The U.S. government’s policies towards Native Americans in the second half of the nineteenth century were influenced by the desire to expand westward into territories occupied by these Native American tribes. By the 1850s almost all Native American tribes, approximately 360,000 in number, were living to the west of the Mississippi River. These American Indians, some from the Northwestern and Southeastern territories, were confined to Indian Territory located in contemporary Oklahoma, while the Kiowa and Comanche Native American tribes shared the territory of the Southern Plains.
The Sioux, Crows and Blackfeet dominated the Northern Plains. These Native American groups encountered hardship as the continuous stream of European immigrants into northeastern American cities delivered a stream of immigrants into the western lands already inhabited by these various groups of Indians.
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The early nineteenth century of the United States was marked by its continual expansion to the Mississippi River. However, due to the Gadsden purchase, that lead to U.S. control of the borderlands of southern New Mexico and Arizona as well as the authority over Oregon country, Texas and California; America’s expansion would not end there. Between 1830 and 1860 the United States roughly doubled the amount of acreage within its control.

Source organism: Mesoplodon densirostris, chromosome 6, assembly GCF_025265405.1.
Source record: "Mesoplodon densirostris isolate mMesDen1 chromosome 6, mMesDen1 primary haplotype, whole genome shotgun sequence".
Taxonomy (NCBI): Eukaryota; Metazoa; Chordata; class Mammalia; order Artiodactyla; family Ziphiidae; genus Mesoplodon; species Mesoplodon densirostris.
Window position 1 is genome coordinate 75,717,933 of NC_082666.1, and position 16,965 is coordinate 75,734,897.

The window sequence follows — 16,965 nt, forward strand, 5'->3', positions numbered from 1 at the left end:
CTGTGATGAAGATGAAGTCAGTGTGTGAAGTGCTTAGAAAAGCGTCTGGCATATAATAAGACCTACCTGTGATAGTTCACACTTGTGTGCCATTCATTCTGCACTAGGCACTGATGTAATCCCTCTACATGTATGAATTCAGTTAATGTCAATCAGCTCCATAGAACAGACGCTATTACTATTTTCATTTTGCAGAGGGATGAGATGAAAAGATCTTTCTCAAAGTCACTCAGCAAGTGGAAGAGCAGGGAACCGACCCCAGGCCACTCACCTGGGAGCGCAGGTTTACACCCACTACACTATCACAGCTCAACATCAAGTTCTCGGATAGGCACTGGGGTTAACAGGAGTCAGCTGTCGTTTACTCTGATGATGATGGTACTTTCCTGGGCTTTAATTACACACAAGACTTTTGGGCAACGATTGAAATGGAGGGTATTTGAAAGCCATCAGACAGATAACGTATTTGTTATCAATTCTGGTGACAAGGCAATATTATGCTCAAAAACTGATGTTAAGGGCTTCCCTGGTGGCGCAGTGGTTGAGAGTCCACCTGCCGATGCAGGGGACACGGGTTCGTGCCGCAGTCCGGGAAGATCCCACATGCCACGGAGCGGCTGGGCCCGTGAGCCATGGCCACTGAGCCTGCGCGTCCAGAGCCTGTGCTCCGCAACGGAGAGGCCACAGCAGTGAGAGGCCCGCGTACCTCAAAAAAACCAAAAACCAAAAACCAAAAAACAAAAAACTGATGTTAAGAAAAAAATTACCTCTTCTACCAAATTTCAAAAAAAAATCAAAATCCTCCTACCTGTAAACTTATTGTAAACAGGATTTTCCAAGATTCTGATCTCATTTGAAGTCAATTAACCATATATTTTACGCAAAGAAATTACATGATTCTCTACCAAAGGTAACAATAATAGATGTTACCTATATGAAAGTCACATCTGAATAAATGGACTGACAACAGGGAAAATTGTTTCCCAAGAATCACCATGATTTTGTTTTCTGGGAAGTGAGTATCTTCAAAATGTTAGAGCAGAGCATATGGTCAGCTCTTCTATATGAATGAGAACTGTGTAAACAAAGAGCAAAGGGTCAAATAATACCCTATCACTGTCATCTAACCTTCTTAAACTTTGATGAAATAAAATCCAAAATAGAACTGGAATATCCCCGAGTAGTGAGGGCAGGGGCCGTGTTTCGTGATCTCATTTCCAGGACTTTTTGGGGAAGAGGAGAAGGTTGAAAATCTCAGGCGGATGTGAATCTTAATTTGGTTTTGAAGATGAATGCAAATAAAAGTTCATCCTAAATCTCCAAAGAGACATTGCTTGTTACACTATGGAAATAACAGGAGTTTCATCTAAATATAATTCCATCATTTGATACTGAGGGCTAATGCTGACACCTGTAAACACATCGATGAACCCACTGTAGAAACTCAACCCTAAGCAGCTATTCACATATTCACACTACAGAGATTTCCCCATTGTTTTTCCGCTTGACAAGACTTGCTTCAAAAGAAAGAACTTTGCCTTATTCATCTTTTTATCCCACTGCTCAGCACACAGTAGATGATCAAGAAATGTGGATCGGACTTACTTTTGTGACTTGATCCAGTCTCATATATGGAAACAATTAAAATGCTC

These territorial gains coincided with the arrival of hordes of European and Asian immigrants who wanted to join the surge of American settlers heading west. This, combined with the discovery of gold in 1849, presented attractive possibilities for those willing to make the long trip westward. Consequently, with the military’s protection and the U.S. government’s assistance, many settlers began building their homesteads in the Great Plains and other parts of the Native American group-inhabited West.
Native American Tribes
Native American Policy can be defined as the laws and regulations and procedures developed and adapted in the United States to outline the relationship between Native American tribes and the federal government. When the United States initially became an independent nation, it implemented the European policies towards these native peoples, but over the course of two centuries the U.S. designed its very own widely varying regulations regarding the changing perspectives and necessities of Native American regulation.